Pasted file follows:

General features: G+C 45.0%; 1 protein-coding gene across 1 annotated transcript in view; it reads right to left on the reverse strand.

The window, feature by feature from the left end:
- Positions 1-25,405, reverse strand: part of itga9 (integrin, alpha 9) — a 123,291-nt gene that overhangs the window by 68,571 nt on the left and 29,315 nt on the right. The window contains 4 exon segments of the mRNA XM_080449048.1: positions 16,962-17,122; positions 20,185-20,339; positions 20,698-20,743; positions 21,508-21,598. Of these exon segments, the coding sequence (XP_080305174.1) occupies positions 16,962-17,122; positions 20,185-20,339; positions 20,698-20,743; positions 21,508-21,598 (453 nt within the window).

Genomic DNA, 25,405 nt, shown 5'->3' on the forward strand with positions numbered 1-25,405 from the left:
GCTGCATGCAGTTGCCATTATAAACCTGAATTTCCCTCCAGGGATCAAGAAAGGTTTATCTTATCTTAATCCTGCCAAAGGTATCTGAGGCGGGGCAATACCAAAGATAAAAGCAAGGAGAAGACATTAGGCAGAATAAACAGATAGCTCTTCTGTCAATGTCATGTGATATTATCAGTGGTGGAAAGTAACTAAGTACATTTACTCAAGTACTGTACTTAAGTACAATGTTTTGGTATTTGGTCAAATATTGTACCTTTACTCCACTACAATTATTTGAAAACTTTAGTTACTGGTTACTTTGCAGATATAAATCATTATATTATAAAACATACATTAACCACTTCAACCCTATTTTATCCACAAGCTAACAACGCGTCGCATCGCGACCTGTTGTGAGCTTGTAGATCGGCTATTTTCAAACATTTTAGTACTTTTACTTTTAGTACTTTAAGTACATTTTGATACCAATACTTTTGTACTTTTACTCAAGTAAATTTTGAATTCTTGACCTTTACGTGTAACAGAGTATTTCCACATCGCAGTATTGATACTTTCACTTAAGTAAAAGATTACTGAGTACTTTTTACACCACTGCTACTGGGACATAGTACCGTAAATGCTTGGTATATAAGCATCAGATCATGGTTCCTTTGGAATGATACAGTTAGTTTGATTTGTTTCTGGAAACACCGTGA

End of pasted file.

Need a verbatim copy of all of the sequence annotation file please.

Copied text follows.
General features: G+C 45.0%; 1 protein-coding gene across 1 annotated transcript in view; it reads right to left on the reverse strand.

The window, feature by feature from the left end:
- Positions 1-25,405, reverse strand: part of itga9 (integrin, alpha 9) — a 123,291-nt gene that overhangs the window by 68,571 nt on the left and 29,315 nt on the right. The window contains 4 exon segments of the mRNA XM_080449048.1: positions 16,962-17,122; positions 20,185-20,339; positions 20,698-20,743; positions 21,508-21,598. Of these exon segments, the coding sequence (XP_080305174.1) occupies positions 16,962-17,122; positions 20,185-20,339; positions 20,698-20,743; positions 21,508-21,598 (453 nt within the window).

Genomic DNA, 25,405 nt, shown 5'->3' on the forward strand with positions numbered 1-25,405 from the left:
GCTGCATGCAGTTGCCATTATAAACCTGAATTTCCCTCCAGGGATCAAGAAAGGTTTATCTTATCTTAATCCTGCCAAAGGTATCTGAGGCGGGGCAATACCAAAGATAAAAGCAAGGAGAAGACATTAGGCAGAATAAACAGATAGCTCTTCTGTCAATGTCATGTGATATTATCAGTGGTGGAAAGTAACTAAGTACATTTACTCAAGTACTGTACTTAAGTACAATGTTTTGGTATTTGGTCAAATATTGTACCTTTACTCCACTACAATTATTTGAAAACTTTAGTTACTGGTTACTTTGCAGATATAAATCATTATATTATAAAACATACATTAACCACTTCAACCCTATTTTATCCACAAGCTAACAACGCGTCGCATCGCGACCTGTTGTGAGCTTGTAGATCGGCTATTTTCAAACATTTTAGTACTTTTACTTTTAGTACTTTAAGTACATTTTGATACCAATACTTTTGTACTTTTACTCAAGTAAATTTTGAATTCTTGACCTTTACGTGTAACAGAGTATTTCCACATCGCAGTATTGATACTTTCACTTAAGTAAAAGATTACTGAGTACTTTTTACACCACTGCTACTGGGACATAGTACCGTAAATGCTTGGTATATAAGCATCAGATCATGGTTCCTTTGGAATGATACAGTTAGTTTGATTTGTTTCTGGAAACACCGTGA